Beverley Matthews is owner of l'Attitude 51, Cork's award-winning wine bar known for its accessible wine education events including regular movie nights and speed tastings.
Lately I?ve been enjoying Loire Chenin Blanc. I've always been a huge fan but recently I discovered a fantastic example, Attention Chenin Mechant by Nicolas Reau, who is a natural winemaker. It's just incredible: baked apple and clove and underpinned by an incredible minerality. I could drink it morning, noon and night.
The moment I knew I wanted to work with wine was during that time in Italy too. On the last Sunday in May they have an open cellar day and I went along with friends to check it out. We were out on the grass outside one of the wineries drinking god knows what expensive wine from plastic cups. The experience of wine is enhanced by where you are and the people you're with. I just thought I really want to share this experience with people.
The best value wines today are being produced in Portugal, though Spain still has some really good value, particularly down south, and the south of Italy too (Sicily is producing some really good wines but also some of the smaller regions like Puglia). The south of France of course has great value as well.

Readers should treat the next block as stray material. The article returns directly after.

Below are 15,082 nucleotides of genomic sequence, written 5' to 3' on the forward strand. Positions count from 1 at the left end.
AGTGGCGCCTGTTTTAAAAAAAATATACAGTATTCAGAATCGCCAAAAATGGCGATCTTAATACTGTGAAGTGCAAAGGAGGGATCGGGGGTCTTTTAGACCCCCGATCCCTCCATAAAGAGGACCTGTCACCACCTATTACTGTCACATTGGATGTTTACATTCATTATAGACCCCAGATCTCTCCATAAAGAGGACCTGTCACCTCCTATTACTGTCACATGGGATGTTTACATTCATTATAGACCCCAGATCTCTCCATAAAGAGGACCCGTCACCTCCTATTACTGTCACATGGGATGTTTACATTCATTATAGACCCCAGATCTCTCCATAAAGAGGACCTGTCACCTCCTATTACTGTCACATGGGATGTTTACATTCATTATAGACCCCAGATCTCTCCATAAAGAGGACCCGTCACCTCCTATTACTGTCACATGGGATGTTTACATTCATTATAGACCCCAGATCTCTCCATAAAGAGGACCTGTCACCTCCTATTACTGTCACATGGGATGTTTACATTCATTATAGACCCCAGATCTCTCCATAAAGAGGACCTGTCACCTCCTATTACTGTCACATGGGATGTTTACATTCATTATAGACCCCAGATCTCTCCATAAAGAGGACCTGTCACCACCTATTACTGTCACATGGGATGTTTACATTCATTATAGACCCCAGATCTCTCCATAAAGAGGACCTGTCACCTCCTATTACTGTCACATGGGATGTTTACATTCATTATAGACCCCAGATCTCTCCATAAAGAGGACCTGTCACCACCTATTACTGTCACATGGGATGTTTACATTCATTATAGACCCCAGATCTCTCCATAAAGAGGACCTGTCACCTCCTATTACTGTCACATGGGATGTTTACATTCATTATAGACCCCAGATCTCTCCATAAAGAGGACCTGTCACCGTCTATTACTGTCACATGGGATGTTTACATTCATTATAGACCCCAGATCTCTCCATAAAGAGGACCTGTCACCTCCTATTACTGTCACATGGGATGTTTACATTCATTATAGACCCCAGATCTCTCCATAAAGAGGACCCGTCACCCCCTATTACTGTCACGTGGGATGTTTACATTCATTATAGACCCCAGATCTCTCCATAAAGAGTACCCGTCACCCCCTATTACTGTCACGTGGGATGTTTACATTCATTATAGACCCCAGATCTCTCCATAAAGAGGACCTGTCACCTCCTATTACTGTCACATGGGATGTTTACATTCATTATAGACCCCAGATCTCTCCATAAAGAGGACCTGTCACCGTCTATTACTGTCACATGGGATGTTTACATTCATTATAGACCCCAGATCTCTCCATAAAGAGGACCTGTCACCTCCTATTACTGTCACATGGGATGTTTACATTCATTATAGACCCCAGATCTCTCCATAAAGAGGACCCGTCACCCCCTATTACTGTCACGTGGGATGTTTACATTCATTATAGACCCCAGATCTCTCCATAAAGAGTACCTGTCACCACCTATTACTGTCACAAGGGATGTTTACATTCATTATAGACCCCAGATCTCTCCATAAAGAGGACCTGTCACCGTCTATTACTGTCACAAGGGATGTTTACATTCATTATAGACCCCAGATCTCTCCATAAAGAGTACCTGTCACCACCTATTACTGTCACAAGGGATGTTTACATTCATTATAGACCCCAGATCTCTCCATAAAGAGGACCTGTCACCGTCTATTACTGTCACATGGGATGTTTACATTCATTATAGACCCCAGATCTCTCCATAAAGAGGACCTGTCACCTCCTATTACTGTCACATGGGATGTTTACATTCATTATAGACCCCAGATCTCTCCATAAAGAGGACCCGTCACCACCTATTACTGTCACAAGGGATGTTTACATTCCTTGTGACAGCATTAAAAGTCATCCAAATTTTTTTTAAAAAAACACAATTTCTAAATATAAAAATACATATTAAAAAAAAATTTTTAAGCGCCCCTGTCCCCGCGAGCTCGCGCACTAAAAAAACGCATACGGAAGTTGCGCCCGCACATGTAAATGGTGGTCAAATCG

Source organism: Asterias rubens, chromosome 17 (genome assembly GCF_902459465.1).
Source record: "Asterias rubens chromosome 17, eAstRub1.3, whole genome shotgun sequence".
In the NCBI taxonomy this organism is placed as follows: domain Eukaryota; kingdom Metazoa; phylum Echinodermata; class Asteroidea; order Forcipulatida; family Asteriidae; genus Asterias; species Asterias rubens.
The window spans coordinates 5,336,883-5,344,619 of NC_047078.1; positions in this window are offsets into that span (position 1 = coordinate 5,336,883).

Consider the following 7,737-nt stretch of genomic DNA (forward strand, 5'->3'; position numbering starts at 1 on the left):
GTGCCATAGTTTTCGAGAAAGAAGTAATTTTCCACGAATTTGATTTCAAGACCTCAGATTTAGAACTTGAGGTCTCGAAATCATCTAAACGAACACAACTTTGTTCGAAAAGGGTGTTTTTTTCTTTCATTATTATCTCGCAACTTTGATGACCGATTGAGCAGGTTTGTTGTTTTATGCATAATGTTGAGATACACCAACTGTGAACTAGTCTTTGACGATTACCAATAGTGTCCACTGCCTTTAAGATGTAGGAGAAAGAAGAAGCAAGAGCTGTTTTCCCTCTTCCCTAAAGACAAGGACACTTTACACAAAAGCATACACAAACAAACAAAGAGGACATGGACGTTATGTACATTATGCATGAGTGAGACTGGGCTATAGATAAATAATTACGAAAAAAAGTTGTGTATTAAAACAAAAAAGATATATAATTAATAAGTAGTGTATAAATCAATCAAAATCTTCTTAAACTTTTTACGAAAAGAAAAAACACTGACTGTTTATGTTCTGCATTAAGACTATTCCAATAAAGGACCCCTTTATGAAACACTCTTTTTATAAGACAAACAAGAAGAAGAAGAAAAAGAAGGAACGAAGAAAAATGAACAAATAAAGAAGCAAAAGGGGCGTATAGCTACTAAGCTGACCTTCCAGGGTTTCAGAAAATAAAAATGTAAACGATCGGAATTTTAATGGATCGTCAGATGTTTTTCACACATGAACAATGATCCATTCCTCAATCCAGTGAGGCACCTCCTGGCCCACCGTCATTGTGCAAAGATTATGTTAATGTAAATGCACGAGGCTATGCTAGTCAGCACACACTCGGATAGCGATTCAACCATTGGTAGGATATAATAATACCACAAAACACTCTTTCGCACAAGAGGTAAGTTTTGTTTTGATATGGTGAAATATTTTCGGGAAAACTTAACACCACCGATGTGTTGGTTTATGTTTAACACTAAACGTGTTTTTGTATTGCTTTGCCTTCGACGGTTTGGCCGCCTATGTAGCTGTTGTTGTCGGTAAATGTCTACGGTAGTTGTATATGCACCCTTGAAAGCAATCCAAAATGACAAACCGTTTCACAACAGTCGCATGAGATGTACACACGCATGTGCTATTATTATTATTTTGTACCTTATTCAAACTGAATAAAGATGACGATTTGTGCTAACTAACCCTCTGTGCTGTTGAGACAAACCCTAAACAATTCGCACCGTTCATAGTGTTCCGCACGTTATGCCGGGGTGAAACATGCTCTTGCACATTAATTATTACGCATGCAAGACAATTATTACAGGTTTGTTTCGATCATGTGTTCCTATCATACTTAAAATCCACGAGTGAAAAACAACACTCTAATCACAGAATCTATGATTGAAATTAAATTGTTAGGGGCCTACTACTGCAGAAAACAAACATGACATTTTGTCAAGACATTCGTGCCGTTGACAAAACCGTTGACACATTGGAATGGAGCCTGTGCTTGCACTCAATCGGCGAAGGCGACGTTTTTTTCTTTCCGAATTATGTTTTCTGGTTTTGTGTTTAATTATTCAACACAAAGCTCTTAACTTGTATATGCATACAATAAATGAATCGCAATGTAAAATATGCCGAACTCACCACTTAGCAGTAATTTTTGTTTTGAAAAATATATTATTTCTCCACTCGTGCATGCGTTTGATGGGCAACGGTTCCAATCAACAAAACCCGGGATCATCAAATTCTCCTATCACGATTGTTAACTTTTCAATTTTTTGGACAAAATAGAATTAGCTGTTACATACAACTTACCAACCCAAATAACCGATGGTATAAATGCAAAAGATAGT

The people having the most influence now on the wine world are the smaller growers who are doing things that are a little different. There are small passionate winemakers who really want to take care of the land that they farm, and for the wine they make to be a pure expression of the area that they come from. One person who for me is making particularly good wines is Elena Pantaloni from La Stoppa in Italy's Emilia Romagna.
Europe used to be very much about tradition whereas now they seem to be breaking away from the more commercial style and actually going back to the traditional ways of winemaking, using skin contact and natural fermentation and so on. They're moving away from the whole idea of the snobby elite Bordeaux-style wines. It's really refreshing, and it's bringing a lot more young people into wine which is fantastic. Long may it last.
My dream cellar would have to contain something Italian for meditation, such as Brunello, Barolo, Sagrantino di Montefalco. I'd have to have a couple of cases of Franciacorta for when I was feeling low and needed a little pick-me-up! And something sweet like a Tokaji. I suppose your cellar wouldn't be complete without a Romane-Conti but I'm not making enough money at the moment to afford that unfortunately, so I could be waiting a while for that!
In conversation with: Aoife Carrigy, wine & drinks editor of Image Interiors & Living